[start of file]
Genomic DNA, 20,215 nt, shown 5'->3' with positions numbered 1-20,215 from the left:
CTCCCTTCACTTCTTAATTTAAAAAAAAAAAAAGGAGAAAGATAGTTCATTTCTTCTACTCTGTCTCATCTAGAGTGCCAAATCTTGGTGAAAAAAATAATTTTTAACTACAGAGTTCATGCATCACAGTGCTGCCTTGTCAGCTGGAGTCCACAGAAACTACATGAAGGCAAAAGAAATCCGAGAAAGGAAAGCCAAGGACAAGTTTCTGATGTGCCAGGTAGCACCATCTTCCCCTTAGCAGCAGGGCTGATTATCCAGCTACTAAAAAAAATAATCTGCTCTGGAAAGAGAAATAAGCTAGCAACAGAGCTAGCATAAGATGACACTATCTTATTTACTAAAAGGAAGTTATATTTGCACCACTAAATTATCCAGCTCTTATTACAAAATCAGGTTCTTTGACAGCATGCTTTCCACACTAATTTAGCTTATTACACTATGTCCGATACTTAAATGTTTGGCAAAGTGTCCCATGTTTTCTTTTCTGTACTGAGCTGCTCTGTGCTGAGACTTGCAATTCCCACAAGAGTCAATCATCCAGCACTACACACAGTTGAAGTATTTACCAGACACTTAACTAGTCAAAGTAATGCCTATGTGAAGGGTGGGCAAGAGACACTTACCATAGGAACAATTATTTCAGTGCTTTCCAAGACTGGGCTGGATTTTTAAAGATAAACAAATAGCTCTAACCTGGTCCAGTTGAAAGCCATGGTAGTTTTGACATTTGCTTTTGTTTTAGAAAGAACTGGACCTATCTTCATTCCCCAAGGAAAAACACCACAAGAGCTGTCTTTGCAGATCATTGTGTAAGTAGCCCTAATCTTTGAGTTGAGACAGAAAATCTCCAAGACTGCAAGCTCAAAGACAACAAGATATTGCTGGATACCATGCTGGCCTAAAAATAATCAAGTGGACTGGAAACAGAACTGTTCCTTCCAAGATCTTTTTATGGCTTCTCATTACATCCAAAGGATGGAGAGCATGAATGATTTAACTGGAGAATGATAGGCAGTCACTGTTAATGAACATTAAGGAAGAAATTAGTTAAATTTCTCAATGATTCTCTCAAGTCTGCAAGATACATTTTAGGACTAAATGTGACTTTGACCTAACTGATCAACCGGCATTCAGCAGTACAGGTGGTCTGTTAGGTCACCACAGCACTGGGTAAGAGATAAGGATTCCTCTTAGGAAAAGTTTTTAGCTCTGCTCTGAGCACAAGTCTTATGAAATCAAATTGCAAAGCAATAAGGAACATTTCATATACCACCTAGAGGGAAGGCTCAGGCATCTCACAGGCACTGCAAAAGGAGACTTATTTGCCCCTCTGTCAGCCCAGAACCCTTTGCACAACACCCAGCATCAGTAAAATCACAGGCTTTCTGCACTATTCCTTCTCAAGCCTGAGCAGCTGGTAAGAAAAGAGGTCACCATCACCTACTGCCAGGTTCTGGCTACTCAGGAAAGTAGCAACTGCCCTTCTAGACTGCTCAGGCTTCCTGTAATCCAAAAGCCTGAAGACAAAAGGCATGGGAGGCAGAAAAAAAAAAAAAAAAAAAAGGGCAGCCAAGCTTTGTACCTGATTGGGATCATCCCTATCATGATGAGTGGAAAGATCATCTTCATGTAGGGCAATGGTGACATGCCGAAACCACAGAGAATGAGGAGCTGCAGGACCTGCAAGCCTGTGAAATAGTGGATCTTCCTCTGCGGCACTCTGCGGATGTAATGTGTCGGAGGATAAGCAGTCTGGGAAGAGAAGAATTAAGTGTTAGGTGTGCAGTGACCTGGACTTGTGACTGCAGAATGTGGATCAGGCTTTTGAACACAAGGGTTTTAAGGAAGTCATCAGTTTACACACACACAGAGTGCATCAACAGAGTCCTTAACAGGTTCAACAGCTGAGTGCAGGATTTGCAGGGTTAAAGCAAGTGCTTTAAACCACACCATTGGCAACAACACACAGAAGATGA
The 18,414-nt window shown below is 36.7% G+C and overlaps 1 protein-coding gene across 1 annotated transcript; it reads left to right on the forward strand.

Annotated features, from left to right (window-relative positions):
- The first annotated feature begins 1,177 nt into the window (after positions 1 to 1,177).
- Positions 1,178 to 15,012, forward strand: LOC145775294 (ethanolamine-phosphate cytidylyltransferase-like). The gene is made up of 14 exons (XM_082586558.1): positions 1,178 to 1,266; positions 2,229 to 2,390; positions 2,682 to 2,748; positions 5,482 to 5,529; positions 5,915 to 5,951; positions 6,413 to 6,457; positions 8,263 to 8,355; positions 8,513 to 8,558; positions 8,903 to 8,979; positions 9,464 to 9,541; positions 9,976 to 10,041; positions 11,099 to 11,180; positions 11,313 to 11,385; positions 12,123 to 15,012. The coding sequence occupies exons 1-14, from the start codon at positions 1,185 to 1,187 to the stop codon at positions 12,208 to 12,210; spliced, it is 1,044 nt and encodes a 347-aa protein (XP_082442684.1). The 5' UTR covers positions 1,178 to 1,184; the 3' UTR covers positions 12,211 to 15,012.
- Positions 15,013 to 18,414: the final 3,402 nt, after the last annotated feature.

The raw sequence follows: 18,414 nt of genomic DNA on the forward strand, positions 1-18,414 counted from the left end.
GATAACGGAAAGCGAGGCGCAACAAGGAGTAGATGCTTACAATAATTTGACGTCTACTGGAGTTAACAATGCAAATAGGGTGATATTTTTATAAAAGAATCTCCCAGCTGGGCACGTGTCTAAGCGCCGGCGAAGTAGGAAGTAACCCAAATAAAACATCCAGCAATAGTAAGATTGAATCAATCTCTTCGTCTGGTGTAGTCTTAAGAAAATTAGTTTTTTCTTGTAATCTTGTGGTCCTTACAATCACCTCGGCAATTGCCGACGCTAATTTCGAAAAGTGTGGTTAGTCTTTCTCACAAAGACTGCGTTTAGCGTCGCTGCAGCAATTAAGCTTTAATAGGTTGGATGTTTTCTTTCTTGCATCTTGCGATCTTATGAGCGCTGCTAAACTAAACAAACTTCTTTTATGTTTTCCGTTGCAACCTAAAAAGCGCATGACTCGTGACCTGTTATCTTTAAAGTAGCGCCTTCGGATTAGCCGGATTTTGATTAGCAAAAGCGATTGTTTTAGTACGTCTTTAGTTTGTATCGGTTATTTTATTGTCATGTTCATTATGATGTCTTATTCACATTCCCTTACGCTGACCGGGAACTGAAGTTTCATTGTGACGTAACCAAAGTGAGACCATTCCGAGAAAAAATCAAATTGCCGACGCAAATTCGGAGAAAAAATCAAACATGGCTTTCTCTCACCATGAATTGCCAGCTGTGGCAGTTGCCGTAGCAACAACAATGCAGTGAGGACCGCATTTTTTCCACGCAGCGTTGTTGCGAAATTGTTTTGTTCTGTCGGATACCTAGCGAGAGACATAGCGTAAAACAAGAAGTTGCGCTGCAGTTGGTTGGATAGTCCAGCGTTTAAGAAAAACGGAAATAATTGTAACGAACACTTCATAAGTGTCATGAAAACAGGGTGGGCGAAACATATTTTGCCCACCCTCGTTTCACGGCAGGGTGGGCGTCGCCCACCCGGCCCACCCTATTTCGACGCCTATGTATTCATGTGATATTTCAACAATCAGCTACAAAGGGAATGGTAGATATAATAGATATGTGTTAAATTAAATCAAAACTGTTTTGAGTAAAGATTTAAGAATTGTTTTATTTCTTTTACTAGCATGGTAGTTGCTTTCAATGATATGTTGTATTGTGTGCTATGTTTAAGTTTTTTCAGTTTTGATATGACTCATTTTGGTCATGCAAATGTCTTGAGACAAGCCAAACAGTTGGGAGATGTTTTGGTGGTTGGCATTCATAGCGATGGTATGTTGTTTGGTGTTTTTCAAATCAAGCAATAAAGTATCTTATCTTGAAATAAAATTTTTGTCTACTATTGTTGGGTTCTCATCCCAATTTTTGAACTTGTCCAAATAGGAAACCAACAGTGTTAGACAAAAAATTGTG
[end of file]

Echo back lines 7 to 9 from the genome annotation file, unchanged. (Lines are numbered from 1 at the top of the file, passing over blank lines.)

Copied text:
- Positions 15,013 to 18,414: the final 3,402 nt, after the last annotated feature.

The raw sequence follows: 18,414 nt of genomic DNA on the forward strand, positions 1-18,414 counted from the left end.
GATAACGGAAAGCGAGGCGCAACAAGGAGTAGATGCTTACAATAATTTGACGTCTACTGGAGTTAACAATGCAAATAGGGTGATATTTTTATAAAAGAATCTCCCAGCTGGGCACGTGTCTAAGCGCCGGCGAAGTAGGAAGTAACCCAAATAAAACATCCAGCAATAGTAAGATTGAATCAATCTCTTCGTCTGGTGTAGTCTTAAGAAAATTAGTTTTTTCTTGTAATCTTGTGGTCCTTACAATCACCTCGGCAATTGCCGACGCTAATTTCGAAAAGTGTGGTTAGTCTTTCTCACAAAGACTGCGTTTAGCGTCGCTGCAGCAATTAAGCTTTAATAGGTTGGATGTTTTCTTTCTTGCATCTTGCGATCTTATGAGCGCTGCTAAACTAAACAAACTTCTTTTATGTTTTCCGTTGCAACCTAAAAAGCGCATGACTCGTGACCTGTTATCTTTAAAGTAGCGCCTTCGGATTAGCCGGATTTTGATTAGCAAAAGCGATTGTTTTAGTACGTCTTTAGTTTGTATCGGTTATTTTATTGTCATGTTCATTATGATGTCTTATTCACATTCCCTTACGCTGACCGGGAACTGAAGTTTCATTGTGACGTAACCAAAGTGAGACCATTCCGAGAAAAAATCAAATTGCCGACGCAAATTCGGAGAAAAAATCAAACATGGCTTTCTCTCACCATGAATTGCCAGCTGTGGCAGTTGCCGTAGCAACAACAATGCAGTGAGGACCGCATTTTTTCCACGCAGCGTTGTTGCGAAATTGTTTTGTTCTGTCGGATACCTAGCGAGAGACATAGCGTAAAACAAGAAGTTGCGCTGCAGTTGGTTGGATAGTCCAGCGTTTAAGAAAAACGGAAATAATTGTAACGAACACTTCATAAGTGTCATGAAAACAGGGTGGGCGAAACATATTTTGCCCACCCTCGTTTCACGGCAGGGTGGGCGTCGCCCACCCGGCCCACCCTATTTCGACGCCTATGTATTCATGTGATATTTCAACAATCAGCTACAAAGGGAATGGTAGATATAATAGATATGTGTTAAATTAAATCAAAACTGTTTTGAGTAAAGATTTAAGAATTGTTTTATTTCTTTTACTAGCATGGTAGTTGCTTTCAATGATATGTTGTATTGTGTGCTATGTTTAAGTTTTTTCAGTTTTGATATGACTCATTTTGGTCATGCAAATGTCTTGAGACAAGCCAAACAGTTGGGAGATGTTTTGGTGGTTGGCATTCATAGCGATGGTATGTTGTTTGGTGTTTTTCAAATCAAGCAATAAAGTATCTTATCTTGAAATAAAATTTTTGTCTACTATTGTTGGGTTCTCATCCCAATTTTTGAACTTGTCCAAATAGGAAACCAACAGTGTTAGACAAAAAATTGTG